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Modernization of OSS/BSS with Open Source: Part 2: Automation

This article is sponsored by Red Hat

This is the second article of a four-part series. In the first, we described how open-source software can speed the evolution of the OSSs and BSSs to a modern cloud-native containerized microservices-based architecture. In this paper and in the companion webinar, we describe how open source can be used to automate business, network and IT to provide initial quick hits that rapidly bring value to a CSP and, eventually, lead to fully automated operations.

INTRODUCTION

Communications Service Providers (CSPs) must transform their service delivery and management infrastructure to remain competitive. At the forefront of this transformation is the modernization of the systems that enable the management of network services, the operations support systems (OSS) and the systems for managing the customer and the overall business operations, the business support systems (BSS). Modernization of these systems is essential for business imperatives today: agility, elastic capacity scaling, and service velocity.

The modernization of the OSS and BSS has three main imperatives:

  • Cloud-native platform for both development and operations
  • Integration architecture to coordinate disparate systems and hybrid environments, thus enabling iterative transformation
  • Automation of the business, network and IT

THE IMPORTANCE OF AUTOMATION IN OSS AND BSS MODERNIZATION

Legacy OSS and BSS are inadequate for the needs of the modern CSP because they were primarily designed to assist the humans in executing the processes that ran the business. To support the modern CSP, these systems need automation and orchestration to operate the business quickly and autonomously under the control and oversight of people. This requires the CSP to define a roadmap to ultimately automate all the processes that run the business and manage the network.

Automation is not new; it has been around since computers were brought into the CSPs’ operations in the 1950s. What is new is the need to automate all the processes end-to-end and to enrich the automation of changes in the systems themselves as they evolve to meet new business needs.

Automating business processes to drive business agility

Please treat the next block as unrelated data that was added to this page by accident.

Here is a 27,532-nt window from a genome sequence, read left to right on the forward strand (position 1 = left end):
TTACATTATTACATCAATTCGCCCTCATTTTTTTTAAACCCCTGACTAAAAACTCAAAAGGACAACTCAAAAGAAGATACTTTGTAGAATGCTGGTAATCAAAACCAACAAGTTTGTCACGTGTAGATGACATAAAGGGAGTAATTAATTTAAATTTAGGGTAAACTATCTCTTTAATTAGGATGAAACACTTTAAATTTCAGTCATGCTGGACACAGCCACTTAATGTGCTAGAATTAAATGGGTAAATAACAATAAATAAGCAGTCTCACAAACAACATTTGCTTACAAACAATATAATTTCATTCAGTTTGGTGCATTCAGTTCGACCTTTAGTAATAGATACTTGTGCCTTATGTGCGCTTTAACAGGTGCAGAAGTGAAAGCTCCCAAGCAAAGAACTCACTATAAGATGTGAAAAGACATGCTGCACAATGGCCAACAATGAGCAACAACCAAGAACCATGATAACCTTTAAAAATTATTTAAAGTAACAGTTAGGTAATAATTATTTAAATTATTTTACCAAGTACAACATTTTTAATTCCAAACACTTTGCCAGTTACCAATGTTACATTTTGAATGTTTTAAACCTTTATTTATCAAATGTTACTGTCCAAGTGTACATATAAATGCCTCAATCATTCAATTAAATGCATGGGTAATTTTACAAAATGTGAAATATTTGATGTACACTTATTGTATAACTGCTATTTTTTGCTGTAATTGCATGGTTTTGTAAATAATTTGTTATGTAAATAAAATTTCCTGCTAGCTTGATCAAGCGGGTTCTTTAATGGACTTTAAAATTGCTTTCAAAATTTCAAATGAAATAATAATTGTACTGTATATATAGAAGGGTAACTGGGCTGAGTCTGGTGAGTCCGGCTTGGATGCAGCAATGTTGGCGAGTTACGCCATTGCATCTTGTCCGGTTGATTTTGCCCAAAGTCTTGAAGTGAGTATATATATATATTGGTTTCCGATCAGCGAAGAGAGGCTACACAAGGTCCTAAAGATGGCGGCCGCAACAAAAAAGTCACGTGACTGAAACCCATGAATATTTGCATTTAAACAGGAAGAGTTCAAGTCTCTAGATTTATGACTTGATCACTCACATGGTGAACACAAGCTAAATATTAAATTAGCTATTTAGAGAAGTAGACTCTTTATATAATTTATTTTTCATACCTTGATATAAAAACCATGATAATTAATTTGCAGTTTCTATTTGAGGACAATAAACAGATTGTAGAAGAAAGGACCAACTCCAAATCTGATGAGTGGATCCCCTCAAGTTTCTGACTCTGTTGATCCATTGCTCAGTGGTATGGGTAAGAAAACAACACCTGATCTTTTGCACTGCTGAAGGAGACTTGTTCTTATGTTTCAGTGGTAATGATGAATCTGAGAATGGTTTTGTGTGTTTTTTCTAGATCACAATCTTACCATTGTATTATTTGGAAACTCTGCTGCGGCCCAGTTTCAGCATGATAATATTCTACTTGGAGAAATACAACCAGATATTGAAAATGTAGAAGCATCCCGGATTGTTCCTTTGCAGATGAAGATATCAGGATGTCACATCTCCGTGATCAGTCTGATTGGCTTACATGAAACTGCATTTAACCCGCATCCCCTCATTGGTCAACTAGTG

Basic consumer business operations, where transaction volumes are large and the tasks relatively simple, have already been automated to a great extent. Today, customers expect self-service and a great overall digital experience. To meet these demands, CSPs are introducing and modifying services and operations at an unprecedented speed. Supporting this new normal necessitates increased automation in product life-cycle management and a fundamental redesign of the BSS that manages services and customer experience.

Automating processes for business services is inherently complex because they require human involvement in analyzing needs, mapping to available services, quoting the services during the sales process (taking into account what the business customer already has or will have), and installing, configuring and supporting the services on an ongoing basis. Thus, there is much opportunity for reducing cost, friction, and time in this area.

Automating network management processes to increase agility and reduce cost

Network management processes are very labor intensive. Specialized technicians are needed to plan and order a wide variety of equipment, install it, configure it. They must configure services on the equipment (driven by service orders) and ensure that the configuration information is up to date on an ongoing basis. Technicians usually accomplish this with command line interfaces (CLI), supported by spreadsheets, configuration playbooks, and some automation and orchestration tools either from vendors or purpose-built by the CSP. These processes must be streamlined and eventually replaced by fully automated, intelligent and self-managed processes under the oversight of humans.

Network and OSS/BSS modernization also requires a new type of automation

As digital transformation changes how CSPs deploy and manage network functions and how they deliver services, automation has a new requirement: to automate (or orchestrate) the instantiation of the right software in the right container on the right computing and storage infrastructure at the right time, dynamically connected with other software systems. As software-based functions and services become more ubiquitous, more automation and overall orchestration is needed to control operational costs and to deliver the speed that is essential for the CSP operations.